Asharq Al-Awsat reported that during the Egyptian delegation's visit to Washington on 26 May, the US had briefed Egyptian Intelligence Chief Omar Suleiman and Foreign Minister Ahmed Aboul Gheit on what Egyptian sources described as “a plan to end the Palestinian-Israeli conflict within two years on the basis of a two-State solution.” Washington then called for a swift response from the Arab side. The source informed Asharq Al-Awsat that “the US officials also informed the Egyptian delegation that they had notified Israeli Prime Minister Netanyahu of the plan during his recent visit to Washington and they had called on him to provide a response within six weeks”. The source added that the Egyptian political leadership sensed that US President Obama was extremely serious about achieving peace in the Middle East and that the only obstacle to this was the inter-Palestinian division. Egypt had therefore decided to consult with a number of Arab leaders in order to heal the Palestinian rift as soon as possible. (Asharq Al-Awsat)

Forty-one Members of the European Parliament from 15 countries entered Gaza to foster dialogue with the residents of the area and observe the destruction and devastation from the Israeli war in Gaza. Palestinian spokesperson at the Rafah crossing Adel Zu’rub said a Qatari delegation and a UN Special Rapporteur on disability of the Commission for Social Development were due in Gaza later today. (Ma’an News Agency)

Egyptian mediators held talks with a Hamas delegation headed by Political Bureau Chief Khaled Mashaal about national dialogue. “Egypt and Arab countries believe the Palestinian internal division has to end in order to get a stronger US involvement in the peacemaking with Israel,” a Palestinian official said. (AFP DPA, Reuters)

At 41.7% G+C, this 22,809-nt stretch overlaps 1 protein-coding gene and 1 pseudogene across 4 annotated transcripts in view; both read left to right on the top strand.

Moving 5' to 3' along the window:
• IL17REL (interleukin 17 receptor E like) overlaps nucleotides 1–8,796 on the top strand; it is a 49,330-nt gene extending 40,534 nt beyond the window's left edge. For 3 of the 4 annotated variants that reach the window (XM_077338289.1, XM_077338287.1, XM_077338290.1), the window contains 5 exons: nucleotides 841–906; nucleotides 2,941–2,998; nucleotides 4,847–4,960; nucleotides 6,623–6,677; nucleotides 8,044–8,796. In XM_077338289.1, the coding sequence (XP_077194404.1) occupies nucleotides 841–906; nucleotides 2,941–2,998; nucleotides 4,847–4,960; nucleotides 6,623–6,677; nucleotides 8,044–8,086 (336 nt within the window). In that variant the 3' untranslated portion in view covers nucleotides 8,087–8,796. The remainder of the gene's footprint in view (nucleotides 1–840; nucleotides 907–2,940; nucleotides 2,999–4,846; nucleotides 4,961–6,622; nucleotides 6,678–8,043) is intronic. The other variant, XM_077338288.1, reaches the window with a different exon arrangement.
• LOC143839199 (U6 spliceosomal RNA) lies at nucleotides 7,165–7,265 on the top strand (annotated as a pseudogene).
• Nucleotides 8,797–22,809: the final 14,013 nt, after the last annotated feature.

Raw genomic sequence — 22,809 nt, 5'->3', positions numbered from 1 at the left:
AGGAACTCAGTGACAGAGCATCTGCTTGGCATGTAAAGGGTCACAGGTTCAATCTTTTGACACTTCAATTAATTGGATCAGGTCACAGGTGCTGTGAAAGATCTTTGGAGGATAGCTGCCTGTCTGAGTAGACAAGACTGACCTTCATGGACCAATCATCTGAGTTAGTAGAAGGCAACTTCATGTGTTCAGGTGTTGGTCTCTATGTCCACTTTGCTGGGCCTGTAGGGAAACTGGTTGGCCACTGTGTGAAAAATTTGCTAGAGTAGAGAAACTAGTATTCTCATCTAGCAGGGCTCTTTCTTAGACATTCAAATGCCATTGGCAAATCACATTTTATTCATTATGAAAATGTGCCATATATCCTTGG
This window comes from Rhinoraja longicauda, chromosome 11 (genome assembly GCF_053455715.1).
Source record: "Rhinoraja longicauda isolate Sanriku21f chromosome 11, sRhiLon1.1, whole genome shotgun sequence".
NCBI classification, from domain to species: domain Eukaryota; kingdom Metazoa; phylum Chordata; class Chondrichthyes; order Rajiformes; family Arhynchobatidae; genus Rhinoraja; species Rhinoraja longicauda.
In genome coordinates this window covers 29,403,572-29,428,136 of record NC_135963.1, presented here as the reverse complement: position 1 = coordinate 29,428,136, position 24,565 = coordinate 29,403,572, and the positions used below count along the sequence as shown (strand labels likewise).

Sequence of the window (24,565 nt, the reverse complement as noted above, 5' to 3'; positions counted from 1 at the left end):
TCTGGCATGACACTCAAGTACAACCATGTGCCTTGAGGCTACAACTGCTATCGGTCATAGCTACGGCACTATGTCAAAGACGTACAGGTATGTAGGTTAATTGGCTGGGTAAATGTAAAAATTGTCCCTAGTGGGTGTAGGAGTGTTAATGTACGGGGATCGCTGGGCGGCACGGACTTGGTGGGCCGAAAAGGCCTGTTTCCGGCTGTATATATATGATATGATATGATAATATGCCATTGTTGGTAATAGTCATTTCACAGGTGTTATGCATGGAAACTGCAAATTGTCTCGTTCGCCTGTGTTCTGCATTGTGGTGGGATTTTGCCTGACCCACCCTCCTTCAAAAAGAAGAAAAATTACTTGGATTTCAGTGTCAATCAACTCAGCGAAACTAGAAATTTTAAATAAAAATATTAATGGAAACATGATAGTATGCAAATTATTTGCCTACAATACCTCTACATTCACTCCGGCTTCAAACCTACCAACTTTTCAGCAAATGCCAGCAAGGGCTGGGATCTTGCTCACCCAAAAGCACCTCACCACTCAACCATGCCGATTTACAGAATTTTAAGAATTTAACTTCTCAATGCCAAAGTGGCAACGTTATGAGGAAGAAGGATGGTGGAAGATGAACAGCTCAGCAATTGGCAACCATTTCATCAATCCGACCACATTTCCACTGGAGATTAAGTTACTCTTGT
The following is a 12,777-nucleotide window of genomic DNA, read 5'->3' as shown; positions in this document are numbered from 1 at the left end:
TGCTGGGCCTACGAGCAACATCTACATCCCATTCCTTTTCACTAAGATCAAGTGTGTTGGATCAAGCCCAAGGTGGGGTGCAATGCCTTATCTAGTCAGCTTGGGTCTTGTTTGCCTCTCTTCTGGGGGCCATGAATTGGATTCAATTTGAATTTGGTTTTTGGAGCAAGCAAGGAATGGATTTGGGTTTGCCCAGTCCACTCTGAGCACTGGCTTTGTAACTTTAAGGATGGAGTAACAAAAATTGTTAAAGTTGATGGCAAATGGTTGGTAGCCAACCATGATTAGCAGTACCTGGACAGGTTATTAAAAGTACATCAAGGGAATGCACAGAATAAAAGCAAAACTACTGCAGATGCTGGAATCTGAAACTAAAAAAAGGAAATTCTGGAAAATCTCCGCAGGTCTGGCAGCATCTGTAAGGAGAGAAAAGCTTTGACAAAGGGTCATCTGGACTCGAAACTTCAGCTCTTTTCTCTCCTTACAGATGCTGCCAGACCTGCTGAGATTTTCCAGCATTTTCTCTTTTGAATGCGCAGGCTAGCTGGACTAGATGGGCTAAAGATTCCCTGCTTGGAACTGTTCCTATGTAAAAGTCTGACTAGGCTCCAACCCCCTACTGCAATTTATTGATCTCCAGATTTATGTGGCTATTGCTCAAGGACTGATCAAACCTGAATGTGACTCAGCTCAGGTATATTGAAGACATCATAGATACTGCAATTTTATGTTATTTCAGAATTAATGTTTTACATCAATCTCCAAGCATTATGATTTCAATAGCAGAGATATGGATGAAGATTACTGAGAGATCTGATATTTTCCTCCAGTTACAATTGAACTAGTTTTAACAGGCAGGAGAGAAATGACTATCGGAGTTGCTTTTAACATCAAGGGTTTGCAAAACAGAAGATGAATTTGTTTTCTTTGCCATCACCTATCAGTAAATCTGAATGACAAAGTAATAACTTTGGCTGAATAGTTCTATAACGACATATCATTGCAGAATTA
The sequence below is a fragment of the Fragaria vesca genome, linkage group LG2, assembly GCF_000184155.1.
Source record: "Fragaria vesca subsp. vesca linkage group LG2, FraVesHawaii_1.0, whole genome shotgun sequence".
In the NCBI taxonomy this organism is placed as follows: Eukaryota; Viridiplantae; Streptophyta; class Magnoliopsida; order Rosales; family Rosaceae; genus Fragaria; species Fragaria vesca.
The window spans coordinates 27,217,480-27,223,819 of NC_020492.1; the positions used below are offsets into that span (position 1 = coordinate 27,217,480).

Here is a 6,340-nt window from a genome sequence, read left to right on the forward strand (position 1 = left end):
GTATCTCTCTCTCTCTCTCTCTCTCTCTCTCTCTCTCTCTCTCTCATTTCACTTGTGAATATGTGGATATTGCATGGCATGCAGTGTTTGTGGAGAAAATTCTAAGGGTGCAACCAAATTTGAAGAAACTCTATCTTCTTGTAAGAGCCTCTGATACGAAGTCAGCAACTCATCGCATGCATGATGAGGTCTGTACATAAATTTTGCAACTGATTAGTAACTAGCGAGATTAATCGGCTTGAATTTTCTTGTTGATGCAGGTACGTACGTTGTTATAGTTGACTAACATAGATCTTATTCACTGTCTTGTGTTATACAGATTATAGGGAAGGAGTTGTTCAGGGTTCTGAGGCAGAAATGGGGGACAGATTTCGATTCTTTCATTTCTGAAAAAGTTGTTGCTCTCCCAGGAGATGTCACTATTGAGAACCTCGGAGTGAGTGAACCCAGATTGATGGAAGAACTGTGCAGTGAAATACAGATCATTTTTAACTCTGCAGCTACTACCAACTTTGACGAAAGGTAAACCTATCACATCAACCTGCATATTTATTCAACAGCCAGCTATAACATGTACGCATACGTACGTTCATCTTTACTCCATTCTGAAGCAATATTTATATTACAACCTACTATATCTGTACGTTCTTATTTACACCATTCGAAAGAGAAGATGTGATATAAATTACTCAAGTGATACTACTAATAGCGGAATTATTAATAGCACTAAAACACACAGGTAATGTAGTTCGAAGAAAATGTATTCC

Israeli security forces ordered a Palestinian to demolish his own home in the Old City of Jerusalem. Muhammad Ghosheh said the Israeli police threatened him with a NIS 100,000 ($25,125) fine if he did not comply. PA Minister of Jerusalem Affairs, Hatem Abdul Qader, denounced the demolition as a crime in defiance of US and international pressure. He said that the “occupation municipality” rejected all Palestinian applications for building permits in the Old City but granted permits to Israeli settlers. (Ma’an News Agency)

The French company Veolia, which was supposed to operate the rail project to connect Jerusalem with settlements in the West Bank, decided to withdraw from the project. According to Omar Barghouti of the global boycott divestment and sanctions campaign, the withdrawal was the result of years of hard work, causing Veolia to lose around $7 billion in contracts in Europe. Veolia also faced a French lawsuit, filed by a pro-Palestinian group demanding that the court annul the business agreement as it violated international law. (IMEMC)

Israel banned a top PLO official from travelling to the United Nations Asia and Pacific Meeting on the Question of Palestine that began in Indonesia on 8 June. Abdul Rahim Mallouh, a member of the PLO Executive Committee and the Popular Front for the Liberation of Palestine, was to represent PA President Abbas. “I denounced in the most definite terms the Israeli practices of which you were a victim as yet another example of the arbitrary policies of the occupying Power in the Palestinian Territory under its control,” wrote Paul Badji, Chairman of the Committee on the Exercise of the Inalienable Rights of the Palestinian People. (Ma’an News Agency)